Taking the Name of the Lord Thy God in Vain

red_bird bath

2014-12-21 – At a little after five this afternoon, we reach the Winter Solstice. At a little after five this afternoon, the sun will be down for 45 minutes or so. It’s been dark like this at five for a few weeks now. With the arrival of the Winter Solstice, we can say one thing: it’s not going to get any worse—at least not in the dark afternoon department. It’s still going to be cold for a couple of months at least. It’ll be slow coming at first but, as of today, the sun is on its way back!

Folks used to worship the sun.

I’m not talking about beach bunnies who spend their days on the beach working on their tans. (Not much of that happening in Chicago today.) I’m talking about real worship. The sun is pretty important, after all. And it’s reliable. You can count on the annual cycles. People all over the world have worshipped the sun as a god. Throughout history.

The ancient Egyptians worshipped Sun Ra. And then the Pharaoh’s of Egypt took on the authority of the god on earth. When he died he became the god of the dead, and a new Pharaoh became god on earth. A repeating cycle, like the cycle of the sun.

It is against this backdrop that I want to talk about the third of the Ten Commandments: Thou shalt not take the name of the LORD thy God in vain.

It is customary for people to equate this with a prohibition on swearing, but biblical scholars agree that the third commandment is not aimed at foul-mouthed adolescents.

The third commandment is part of a set of five commandments about authority:

  • Don’t have other gods
  • Don’t make idols.
  • Don’t take the name of God in vain.
  • Remember the Sabbath day (for, it says, God defeated Pharaoh to give rest to the Israelites).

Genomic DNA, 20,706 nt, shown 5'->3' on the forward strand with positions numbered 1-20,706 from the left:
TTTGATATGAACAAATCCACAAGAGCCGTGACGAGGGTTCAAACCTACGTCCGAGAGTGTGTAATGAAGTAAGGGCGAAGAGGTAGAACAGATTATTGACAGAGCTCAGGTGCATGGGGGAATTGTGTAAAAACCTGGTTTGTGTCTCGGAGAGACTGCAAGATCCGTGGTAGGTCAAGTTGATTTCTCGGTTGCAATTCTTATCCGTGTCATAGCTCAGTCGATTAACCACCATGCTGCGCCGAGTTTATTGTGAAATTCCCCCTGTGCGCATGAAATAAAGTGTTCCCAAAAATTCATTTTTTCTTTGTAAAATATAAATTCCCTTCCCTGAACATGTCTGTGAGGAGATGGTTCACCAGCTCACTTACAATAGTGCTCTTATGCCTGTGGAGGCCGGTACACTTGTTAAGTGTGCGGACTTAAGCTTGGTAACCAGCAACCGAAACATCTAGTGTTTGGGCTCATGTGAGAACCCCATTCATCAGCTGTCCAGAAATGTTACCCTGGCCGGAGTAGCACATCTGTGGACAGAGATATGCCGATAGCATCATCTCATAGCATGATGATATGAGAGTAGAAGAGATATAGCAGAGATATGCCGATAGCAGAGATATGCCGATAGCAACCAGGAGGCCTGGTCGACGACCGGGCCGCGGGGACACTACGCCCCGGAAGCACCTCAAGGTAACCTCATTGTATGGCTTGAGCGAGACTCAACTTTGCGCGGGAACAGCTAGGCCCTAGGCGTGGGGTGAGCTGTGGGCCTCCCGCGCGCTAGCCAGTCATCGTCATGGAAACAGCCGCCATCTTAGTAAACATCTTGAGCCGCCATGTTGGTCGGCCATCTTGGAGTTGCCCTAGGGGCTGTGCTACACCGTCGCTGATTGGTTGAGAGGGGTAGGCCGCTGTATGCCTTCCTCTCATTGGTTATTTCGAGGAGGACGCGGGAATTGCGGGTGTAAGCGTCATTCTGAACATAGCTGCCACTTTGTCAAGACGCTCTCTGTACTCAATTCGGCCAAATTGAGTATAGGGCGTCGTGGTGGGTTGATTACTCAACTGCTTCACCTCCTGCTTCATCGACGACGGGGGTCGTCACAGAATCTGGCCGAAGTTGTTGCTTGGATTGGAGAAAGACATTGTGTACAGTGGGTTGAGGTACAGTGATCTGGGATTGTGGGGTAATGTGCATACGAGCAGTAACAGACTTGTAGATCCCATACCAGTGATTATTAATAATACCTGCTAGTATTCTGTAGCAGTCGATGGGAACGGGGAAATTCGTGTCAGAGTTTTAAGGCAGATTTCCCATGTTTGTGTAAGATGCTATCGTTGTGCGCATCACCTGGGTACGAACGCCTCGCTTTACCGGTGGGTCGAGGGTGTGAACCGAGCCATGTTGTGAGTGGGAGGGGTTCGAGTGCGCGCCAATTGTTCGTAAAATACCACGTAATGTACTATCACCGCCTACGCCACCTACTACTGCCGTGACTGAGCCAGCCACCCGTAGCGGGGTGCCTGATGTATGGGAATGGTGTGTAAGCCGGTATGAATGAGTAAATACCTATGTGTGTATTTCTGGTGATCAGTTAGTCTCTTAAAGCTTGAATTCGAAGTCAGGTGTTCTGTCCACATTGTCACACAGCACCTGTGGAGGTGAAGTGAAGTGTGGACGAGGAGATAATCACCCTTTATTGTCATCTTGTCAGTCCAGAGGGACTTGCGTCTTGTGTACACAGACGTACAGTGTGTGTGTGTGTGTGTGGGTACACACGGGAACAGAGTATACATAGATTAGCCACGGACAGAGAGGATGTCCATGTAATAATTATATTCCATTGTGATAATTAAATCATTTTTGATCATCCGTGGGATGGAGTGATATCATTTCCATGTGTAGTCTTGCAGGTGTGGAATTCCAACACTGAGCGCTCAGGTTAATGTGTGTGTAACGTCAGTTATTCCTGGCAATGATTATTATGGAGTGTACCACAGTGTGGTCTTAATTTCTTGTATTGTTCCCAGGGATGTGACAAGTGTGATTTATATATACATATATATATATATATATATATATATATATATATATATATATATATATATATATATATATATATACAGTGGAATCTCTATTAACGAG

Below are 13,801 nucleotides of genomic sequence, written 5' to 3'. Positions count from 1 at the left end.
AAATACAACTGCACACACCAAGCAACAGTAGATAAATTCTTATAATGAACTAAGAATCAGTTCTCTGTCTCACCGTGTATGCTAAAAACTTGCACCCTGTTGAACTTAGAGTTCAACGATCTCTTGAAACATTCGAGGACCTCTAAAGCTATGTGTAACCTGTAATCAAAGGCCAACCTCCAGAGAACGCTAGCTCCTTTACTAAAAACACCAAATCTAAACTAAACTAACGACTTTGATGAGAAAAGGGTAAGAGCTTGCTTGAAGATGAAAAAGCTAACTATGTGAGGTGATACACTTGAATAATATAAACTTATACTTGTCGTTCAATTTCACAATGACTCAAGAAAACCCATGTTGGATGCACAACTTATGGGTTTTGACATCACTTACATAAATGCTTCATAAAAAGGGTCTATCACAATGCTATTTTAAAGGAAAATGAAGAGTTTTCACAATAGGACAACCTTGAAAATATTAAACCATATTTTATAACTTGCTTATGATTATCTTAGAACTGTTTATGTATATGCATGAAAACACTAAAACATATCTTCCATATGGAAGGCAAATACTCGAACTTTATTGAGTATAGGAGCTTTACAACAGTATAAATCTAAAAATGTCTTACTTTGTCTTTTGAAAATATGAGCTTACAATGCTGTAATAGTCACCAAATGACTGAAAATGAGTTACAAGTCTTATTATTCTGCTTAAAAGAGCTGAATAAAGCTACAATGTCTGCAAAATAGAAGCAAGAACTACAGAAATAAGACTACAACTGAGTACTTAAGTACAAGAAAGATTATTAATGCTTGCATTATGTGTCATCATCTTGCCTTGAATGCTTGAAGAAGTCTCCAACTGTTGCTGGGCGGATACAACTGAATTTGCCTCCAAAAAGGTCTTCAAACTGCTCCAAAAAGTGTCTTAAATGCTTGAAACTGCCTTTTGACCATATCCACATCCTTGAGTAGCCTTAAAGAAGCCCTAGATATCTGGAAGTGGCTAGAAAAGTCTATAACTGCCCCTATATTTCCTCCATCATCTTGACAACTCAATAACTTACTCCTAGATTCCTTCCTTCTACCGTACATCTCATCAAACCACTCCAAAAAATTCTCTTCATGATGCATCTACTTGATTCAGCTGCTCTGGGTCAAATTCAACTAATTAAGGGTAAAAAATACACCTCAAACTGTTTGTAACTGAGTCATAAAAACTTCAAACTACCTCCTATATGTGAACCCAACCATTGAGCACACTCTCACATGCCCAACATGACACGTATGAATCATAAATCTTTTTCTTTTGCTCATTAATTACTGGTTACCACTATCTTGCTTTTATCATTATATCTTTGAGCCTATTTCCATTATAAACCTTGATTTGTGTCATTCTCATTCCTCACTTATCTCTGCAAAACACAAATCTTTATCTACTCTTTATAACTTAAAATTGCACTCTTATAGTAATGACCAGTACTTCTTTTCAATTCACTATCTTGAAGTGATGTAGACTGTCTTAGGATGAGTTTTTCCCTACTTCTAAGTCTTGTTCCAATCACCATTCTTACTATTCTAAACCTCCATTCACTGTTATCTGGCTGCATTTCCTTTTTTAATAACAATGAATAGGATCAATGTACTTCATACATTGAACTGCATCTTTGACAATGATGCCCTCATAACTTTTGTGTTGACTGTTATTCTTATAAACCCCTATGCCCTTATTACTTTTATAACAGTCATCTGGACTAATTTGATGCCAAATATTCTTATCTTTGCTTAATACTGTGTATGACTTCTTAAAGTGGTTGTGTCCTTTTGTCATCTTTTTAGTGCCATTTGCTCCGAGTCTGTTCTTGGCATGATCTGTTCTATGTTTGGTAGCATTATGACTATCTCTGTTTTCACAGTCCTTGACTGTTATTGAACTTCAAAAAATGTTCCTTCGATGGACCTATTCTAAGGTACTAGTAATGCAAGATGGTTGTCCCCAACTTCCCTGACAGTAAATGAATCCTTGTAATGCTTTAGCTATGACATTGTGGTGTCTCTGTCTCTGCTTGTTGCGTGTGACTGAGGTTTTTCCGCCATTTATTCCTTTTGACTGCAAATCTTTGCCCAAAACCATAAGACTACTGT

• Honor your father and mother.

In context, the clear meaning is that we are prohibited from . . . doing what Pharaoh did. We are prohibited from using God’s name for our own purposes, from claiming the authority of a god to lord it over others.

It demands a kind of modesty from believers. It demands that you NOT use the name of God as a cudgel to beat others to your will (or for any other purpose, really). It requires you to live the righteous life, not talk about it, and not demand it of others.

You could argue that the third commandment requires a kind of separation of church and state. Think about it. If the state acts in the name of God, isn’t it taking the name of God in vain?

And wouldn’t this have made sense thousands of years ago to the Israelites who had just emerged from the darkness of slavery to a Pharaoh who was a “god”?

The Bible makes clear that the first generations after slavery had a clear understanding of this. There was a deep reluctance to allow godly power to human leaders—not even to Moses. Not even to Joshua. There were those who clamored for a visible god, but they were resisted.

It was only after the memory of the Pharaoh was dulled by the passage of time were the first kings of Israel anointed. With great reluctance.

No, the third commandment is not aimed at teenage boys sitting in the pews. It is aimed at those standing at the altar, warning them, and us, against excessive claims of power. That’s what it means to take the name of the Lord your God in vain.

Of course, I could be wrong. I don’t want to be dogmatic about this. Truth is, I’m just happy that we’ve reached the Winter Solstice. It’s the first sign. And I’m looking forward to Groundhog Day. That’s when the return of the sun will really start to speed up.

One response to “Taking the Name of the Lord Thy God in Vain

  1. Pingback: Does Martyrdom Sanctify the Holy Name? | Eightoh9·

Leave a Reply

Fill in your details below or click an icon to log in:

WordPress.com Logo

You are commenting using your WordPress.com account. Log Out /  Change )

Facebook photo

You are commenting using your Facebook account. Log Out /  Change )

Connecting to %s